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International Day of Zero Tolerance to Female Genital Mutilation, a Human Rights Violation of women and girls

International Day of Zero Tolerance to Female Genital Mutilation, a Human Rights Violation of women and girls

It is estimated that more than 200 million women and girls have been victims of Female Genital Mutilation (FGM), 3 million suffer it every year in 30 countries where this practice is still carried out (Africa, the Middle East and Asia). 

In the International Day of Zero tolerance to Female Genital Mutilation, we want to denounce that in the 21st century there are still 820 women who are daily victims of ablation of their genital organs. This practice is internationally recognized as a Human Rights violation, an act of gender inequality which constitutes an extreme way of discrimination against women. 

The Probitas Foundation supports a project carried out by the foundation Mujeres por África (Women for Africa) in Liberia, which aims to prevent and treat obstetric fistulas. These gynecological complications are often produced due to prolonged and obstructive labor resulting from female genital mutilation in young women and girls, which is strongly rooted in Africa, the Middle East and Asia, for cultural reasons.

Each year about 50,000-100,000 women suffer from obstetric fistula, which causes them to have urinary and / or fecal incontinence, social rejection and health problems. It is estimated that more than 2 million women are affected without treatment.

Despite being a preventable condition, the fistula has negative effects in the lives of millions of women in the world, especially in Africa. The complications are caused by the pressure of the baby's head against the soft tissue of the mother's pelvis during prolonged and obstructive labor. Due to the impossibility of giving birth in a normal way, the tissue ends up in necrosis by lack of blood supply and creates a hole (between the rectum and vagina, ureter and vagina, or both). Most of these women are stigmatized in their communities, often being abandoned by their husbands and families. They cannot work and they have to live from the charity of the families that have abandoned them.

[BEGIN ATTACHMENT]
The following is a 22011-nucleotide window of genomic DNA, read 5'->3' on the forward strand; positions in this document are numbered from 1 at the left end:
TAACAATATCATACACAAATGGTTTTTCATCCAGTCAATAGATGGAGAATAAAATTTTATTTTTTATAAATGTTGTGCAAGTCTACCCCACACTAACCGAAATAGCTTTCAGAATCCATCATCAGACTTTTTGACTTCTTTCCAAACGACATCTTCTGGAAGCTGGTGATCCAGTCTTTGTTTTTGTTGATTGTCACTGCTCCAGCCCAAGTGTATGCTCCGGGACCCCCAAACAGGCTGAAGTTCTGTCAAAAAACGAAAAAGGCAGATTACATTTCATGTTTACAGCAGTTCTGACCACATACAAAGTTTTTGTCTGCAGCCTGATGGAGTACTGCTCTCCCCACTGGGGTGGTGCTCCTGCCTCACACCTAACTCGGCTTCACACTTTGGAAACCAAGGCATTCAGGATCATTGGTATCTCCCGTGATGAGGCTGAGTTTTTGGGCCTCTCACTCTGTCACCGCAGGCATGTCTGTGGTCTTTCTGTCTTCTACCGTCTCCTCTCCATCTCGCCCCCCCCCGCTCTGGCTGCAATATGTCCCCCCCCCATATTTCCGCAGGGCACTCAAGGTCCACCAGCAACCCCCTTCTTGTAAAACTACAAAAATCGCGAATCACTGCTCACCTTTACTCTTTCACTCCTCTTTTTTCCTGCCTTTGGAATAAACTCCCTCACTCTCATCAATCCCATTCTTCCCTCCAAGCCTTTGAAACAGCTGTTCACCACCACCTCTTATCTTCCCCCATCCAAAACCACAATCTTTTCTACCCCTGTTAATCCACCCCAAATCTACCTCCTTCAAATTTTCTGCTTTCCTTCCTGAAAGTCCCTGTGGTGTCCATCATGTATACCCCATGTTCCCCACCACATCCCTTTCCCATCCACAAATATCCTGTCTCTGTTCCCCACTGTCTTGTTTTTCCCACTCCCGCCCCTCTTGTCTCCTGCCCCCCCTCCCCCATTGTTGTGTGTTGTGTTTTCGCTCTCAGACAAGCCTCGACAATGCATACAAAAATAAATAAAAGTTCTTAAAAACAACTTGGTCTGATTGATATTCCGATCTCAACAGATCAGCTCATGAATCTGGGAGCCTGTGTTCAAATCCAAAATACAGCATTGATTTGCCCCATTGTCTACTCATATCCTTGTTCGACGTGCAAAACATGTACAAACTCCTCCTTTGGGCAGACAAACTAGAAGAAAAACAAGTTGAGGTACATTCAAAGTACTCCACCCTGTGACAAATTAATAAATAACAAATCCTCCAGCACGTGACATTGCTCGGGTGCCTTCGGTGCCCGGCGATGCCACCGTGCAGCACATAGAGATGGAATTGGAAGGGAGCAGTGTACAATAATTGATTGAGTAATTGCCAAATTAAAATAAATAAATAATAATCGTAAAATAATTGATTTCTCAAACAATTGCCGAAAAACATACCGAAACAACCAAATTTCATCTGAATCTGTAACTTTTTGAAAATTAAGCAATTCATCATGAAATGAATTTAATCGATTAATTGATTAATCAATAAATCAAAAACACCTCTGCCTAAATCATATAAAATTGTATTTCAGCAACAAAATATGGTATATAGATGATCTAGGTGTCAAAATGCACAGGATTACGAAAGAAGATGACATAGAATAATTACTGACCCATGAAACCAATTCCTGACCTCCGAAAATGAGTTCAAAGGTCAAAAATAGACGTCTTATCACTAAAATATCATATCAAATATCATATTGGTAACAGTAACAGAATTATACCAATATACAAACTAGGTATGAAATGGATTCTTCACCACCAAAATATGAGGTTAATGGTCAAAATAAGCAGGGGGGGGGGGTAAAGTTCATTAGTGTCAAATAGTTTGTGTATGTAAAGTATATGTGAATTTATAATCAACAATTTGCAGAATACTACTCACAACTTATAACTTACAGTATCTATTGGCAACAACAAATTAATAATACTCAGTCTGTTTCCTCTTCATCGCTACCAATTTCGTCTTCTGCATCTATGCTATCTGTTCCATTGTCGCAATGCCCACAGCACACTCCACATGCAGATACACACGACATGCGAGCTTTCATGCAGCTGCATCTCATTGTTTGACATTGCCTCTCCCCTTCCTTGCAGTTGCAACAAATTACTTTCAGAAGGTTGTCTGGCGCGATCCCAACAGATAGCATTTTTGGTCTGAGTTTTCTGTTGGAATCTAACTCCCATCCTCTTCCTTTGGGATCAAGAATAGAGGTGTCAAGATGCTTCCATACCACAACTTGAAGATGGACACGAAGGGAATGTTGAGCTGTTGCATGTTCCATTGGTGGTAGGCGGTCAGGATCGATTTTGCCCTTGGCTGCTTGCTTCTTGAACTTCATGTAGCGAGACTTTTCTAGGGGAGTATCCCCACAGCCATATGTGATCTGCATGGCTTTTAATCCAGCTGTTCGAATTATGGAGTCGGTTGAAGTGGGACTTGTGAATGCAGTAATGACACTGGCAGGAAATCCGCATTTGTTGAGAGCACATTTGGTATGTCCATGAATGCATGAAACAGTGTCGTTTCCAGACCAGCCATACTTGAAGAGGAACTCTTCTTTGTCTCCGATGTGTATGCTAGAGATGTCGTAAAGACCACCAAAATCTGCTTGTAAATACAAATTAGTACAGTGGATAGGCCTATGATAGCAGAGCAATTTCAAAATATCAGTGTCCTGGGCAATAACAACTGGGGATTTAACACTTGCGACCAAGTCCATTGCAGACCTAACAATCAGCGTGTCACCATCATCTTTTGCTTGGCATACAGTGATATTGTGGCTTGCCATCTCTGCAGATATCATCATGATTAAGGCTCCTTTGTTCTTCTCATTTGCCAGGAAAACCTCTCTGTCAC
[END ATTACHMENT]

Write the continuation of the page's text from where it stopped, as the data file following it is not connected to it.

The obstetric fistulas usually affect girls and young women who give birth, as their bodies are not enough prepared and mature for that purpose. The cost of medical services or transportation to health centers is an expense that many families can't afford. Therefore, these women give birth at home without proper care, increasing the risk of complications with no access to quality emergency obstetric care services.

The "Women for Africa" project supported by Probitas aims to contribute to the eradication of obstetric fistula in Liberia. Surgical treatment is the central component of the project, but it is not the only one. It is very important to increase awareness among woman and community leaders to increase knowledge in the communities to fight for the eradication of female genital mutilation. For this purpose, a first surgical mission was carried out in 2016 to attend women with this pathology, and a second one will be approached depending on the achieved results. 



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